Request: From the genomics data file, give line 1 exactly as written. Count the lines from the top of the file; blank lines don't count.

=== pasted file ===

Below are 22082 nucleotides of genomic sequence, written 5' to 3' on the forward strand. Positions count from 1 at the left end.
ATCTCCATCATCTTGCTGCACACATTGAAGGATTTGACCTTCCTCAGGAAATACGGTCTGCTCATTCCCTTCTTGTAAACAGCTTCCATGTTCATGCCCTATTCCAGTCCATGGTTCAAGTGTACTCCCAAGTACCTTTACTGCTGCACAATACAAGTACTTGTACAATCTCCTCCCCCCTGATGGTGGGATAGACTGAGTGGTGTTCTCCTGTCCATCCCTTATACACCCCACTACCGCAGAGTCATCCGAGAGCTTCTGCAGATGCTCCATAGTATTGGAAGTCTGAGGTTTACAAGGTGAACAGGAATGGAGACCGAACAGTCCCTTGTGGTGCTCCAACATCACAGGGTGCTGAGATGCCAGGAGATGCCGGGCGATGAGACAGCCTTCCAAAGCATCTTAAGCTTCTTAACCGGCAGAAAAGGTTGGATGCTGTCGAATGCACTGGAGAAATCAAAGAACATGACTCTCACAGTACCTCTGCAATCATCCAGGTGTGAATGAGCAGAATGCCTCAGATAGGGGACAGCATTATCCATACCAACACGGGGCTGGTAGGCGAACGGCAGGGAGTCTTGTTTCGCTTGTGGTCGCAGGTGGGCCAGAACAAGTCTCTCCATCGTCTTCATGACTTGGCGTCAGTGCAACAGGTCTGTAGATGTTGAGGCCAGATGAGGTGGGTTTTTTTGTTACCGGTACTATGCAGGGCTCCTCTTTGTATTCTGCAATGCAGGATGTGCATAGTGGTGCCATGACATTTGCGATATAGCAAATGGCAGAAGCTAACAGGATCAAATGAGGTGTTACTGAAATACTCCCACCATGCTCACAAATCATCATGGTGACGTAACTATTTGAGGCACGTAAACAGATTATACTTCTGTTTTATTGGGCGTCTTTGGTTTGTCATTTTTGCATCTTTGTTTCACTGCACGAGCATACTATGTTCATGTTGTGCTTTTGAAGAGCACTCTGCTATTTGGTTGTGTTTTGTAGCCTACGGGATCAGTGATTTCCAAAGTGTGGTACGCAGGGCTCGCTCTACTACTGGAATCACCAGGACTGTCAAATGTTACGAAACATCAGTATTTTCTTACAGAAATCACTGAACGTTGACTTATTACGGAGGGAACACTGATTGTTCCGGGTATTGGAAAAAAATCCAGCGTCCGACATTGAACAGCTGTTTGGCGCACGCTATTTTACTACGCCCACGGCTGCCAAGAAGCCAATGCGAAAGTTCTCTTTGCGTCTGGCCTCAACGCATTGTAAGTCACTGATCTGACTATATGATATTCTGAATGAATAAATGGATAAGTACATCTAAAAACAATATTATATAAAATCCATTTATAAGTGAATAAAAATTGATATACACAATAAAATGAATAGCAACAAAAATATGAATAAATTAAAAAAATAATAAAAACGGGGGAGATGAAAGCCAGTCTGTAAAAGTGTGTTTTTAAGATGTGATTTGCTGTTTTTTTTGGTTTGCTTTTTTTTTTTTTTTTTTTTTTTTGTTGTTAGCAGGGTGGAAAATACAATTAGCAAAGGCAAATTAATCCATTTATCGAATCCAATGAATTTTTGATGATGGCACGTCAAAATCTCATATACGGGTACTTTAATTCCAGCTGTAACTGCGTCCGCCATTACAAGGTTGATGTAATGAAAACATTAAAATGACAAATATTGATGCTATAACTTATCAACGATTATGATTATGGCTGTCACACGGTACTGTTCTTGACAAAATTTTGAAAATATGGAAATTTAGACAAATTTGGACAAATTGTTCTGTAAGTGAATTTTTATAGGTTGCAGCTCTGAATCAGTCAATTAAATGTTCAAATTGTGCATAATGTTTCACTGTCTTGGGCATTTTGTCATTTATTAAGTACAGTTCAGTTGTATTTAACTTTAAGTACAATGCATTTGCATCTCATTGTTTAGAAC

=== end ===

Below are 22082 nucleotides of genomic sequence, written 5' to 3' on the forward strand. Positions count from 1 at the left end.